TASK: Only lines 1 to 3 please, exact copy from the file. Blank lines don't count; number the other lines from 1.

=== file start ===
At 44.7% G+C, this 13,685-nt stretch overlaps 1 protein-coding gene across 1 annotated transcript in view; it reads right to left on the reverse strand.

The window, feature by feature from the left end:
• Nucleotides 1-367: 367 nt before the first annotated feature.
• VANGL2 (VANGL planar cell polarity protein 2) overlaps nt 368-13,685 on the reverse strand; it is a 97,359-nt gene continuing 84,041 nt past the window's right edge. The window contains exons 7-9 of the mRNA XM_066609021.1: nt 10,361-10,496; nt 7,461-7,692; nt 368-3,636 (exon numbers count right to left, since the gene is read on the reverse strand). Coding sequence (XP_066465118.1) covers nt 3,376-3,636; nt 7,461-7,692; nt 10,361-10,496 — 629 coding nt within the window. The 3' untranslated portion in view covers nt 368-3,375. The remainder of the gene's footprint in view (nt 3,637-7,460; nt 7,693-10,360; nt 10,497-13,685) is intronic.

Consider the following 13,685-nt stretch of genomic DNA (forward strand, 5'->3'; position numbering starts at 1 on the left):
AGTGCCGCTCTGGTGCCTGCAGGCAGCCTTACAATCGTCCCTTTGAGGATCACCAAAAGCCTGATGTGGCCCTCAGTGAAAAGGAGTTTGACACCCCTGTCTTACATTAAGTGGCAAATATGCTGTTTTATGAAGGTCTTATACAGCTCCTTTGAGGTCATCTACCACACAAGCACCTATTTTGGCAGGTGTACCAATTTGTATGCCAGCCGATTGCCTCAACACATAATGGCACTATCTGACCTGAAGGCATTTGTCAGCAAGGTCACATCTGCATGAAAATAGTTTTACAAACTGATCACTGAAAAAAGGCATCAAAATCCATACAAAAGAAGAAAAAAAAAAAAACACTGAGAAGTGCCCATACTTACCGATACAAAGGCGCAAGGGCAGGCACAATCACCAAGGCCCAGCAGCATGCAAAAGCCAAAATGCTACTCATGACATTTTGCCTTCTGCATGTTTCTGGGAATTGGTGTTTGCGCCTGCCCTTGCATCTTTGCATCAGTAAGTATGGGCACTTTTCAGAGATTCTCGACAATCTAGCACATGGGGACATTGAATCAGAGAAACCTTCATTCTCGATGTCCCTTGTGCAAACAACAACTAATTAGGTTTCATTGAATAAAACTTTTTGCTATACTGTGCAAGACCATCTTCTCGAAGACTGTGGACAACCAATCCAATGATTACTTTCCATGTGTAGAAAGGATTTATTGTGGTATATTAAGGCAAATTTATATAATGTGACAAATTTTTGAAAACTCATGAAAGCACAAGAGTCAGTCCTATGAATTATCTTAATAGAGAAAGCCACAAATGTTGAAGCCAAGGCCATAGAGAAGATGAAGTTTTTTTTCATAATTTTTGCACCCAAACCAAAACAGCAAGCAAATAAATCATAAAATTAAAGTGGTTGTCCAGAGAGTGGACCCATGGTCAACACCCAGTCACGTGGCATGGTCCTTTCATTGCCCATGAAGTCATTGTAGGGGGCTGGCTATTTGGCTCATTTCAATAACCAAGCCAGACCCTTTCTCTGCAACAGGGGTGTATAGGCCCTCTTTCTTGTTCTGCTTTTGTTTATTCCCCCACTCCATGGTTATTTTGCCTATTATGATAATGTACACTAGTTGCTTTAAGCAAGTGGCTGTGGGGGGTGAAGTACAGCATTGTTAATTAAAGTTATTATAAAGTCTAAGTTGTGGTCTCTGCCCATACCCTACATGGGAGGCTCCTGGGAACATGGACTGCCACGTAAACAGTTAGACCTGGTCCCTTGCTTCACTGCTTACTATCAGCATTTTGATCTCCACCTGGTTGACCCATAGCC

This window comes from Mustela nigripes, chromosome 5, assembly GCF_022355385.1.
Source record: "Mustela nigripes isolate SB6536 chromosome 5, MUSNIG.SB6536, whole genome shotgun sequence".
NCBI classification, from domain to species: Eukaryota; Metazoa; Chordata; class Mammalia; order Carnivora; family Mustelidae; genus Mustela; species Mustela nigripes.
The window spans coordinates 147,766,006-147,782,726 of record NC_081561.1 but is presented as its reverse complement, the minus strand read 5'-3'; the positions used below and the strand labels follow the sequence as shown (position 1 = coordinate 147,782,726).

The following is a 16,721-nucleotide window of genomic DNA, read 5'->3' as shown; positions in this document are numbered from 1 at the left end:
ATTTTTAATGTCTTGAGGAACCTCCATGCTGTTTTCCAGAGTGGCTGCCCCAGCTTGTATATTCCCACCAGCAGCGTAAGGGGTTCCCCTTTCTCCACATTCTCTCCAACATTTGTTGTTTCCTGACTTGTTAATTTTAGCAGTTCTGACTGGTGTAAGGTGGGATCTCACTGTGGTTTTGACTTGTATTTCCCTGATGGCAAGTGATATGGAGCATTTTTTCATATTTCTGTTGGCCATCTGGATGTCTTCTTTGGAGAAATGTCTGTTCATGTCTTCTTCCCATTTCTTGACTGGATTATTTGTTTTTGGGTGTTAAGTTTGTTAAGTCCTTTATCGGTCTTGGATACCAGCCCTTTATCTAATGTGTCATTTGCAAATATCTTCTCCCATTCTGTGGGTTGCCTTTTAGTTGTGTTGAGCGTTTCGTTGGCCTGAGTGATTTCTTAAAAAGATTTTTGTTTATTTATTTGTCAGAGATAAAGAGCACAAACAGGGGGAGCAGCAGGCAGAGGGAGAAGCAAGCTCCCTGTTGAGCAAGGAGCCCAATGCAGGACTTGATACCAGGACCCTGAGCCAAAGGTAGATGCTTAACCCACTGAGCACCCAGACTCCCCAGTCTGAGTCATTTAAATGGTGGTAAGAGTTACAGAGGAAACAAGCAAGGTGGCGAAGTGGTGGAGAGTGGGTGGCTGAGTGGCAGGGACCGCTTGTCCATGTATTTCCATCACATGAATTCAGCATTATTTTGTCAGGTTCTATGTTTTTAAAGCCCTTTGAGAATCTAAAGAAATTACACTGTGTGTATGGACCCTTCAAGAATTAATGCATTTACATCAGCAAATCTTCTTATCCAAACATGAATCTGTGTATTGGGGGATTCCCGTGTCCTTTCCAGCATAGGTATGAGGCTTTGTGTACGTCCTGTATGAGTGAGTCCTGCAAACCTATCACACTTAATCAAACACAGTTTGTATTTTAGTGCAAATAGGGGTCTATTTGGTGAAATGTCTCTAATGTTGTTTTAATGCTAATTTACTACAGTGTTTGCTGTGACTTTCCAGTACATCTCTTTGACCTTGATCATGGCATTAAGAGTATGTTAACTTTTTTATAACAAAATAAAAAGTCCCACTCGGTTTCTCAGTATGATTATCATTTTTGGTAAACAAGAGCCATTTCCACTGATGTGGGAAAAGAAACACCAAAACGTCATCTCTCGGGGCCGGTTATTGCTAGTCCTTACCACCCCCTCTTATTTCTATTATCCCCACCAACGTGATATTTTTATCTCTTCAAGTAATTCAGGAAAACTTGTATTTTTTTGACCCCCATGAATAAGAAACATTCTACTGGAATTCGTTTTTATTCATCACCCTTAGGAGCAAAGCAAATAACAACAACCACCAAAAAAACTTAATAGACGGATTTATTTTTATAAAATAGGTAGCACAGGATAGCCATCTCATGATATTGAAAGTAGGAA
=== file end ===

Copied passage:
At 44.7% G+C, this 13,685-nt stretch overlaps 1 protein-coding gene across 1 annotated transcript in view; it reads right to left on the reverse strand.

The window, feature by feature from the left end:
• Nucleotides 1-367: 367 nt before the first annotated feature.